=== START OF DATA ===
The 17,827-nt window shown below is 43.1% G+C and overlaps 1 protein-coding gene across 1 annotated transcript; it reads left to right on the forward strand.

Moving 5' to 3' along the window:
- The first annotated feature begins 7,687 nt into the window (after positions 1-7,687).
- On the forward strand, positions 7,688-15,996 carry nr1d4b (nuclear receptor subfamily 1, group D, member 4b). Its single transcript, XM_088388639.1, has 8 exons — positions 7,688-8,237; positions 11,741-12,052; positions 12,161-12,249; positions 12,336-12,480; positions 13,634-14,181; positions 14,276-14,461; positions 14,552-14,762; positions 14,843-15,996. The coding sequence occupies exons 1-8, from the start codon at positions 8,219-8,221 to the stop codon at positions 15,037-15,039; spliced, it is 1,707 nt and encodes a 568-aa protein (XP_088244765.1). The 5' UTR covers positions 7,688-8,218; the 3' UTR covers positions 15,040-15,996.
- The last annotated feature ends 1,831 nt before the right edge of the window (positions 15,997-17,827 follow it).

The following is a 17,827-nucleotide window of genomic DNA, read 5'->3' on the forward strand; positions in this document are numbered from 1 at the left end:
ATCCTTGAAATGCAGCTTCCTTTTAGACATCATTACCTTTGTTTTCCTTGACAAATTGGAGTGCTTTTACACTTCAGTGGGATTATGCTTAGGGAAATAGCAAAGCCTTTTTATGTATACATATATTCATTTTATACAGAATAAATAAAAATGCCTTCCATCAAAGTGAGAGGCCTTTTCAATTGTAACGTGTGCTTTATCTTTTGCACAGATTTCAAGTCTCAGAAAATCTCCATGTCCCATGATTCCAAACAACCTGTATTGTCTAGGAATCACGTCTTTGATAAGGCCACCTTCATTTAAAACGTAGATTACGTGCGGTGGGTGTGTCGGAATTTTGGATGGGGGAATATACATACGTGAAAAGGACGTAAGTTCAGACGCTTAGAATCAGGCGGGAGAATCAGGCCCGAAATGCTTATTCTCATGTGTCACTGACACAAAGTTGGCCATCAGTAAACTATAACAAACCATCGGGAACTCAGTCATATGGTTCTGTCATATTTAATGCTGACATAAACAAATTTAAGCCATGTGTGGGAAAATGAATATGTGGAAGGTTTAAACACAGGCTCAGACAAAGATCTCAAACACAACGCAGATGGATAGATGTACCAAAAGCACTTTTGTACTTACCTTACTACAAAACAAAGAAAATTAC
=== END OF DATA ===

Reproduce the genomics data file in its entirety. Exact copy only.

The 17,827-nt window shown below is 43.1% G+C and overlaps 1 protein-coding gene across 1 annotated transcript; it reads left to right on the forward strand.

Moving 5' to 3' along the window:
- The first annotated feature begins 7,687 nt into the window (after positions 1-7,687).
- On the forward strand, positions 7,688-15,996 carry nr1d4b (nuclear receptor subfamily 1, group D, member 4b). Its single transcript, XM_088388639.1, has 8 exons — positions 7,688-8,237; positions 11,741-12,052; positions 12,161-12,249; positions 12,336-12,480; positions 13,634-14,181; positions 14,276-14,461; positions 14,552-14,762; positions 14,843-15,996. The coding sequence occupies exons 1-8, from the start codon at positions 8,219-8,221 to the stop codon at positions 15,037-15,039; spliced, it is 1,707 nt and encodes a 568-aa protein (XP_088244765.1). The 5' UTR covers positions 7,688-8,218; the 3' UTR covers positions 15,040-15,996.
- The last annotated feature ends 1,831 nt before the right edge of the window (positions 15,997-17,827 follow it).

The following is a 17,827-nucleotide window of genomic DNA, read 5'->3' on the forward strand; positions in this document are numbered from 1 at the left end:
ATCCTTGAAATGCAGCTTCCTTTTAGACATCATTACCTTTGTTTTCCTTGACAAATTGGAGTGCTTTTACACTTCAGTGGGATTATGCTTAGGGAAATAGCAAAGCCTTTTTATGTATACATATATTCATTTTATACAGAATAAATAAAAATGCCTTCCATCAAAGTGAGAGGCCTTTTCAATTGTAACGTGTGCTTTATCTTTTGCACAGATTTCAAGTCTCAGAAAATCTCCATGTCCCATGATTCCAAACAACCTGTATTGTCTAGGAATCACGTCTTTGATAAGGCCACCTTCATTTAAAACGTAGATTACGTGCGGTGGGTGTGTCGGAATTTTGGATGGGGGAATATACATACGTGAAAAGGACGTAAGTTCAGACGCTTAGAATCAGGCGGGAGAATCAGGCCCGAAATGCTTATTCTCATGTGTCACTGACACAAAGTTGGCCATCAGTAAACTATAACAAACCATCGGGAACTCAGTCATATGGTTCTGTCATATTTAATGCTGACATAAACAAATTTAAGCCATGTGTGGGAAAATGAATATGTGGAAGGTTTAAACACAGGCTCAGACAAAGATCTCAAACACAACGCAGATGGATAGATGTACCAAAAGCACTTTTGTACTTACCTTACTACAAAACAAAGAAAATTAC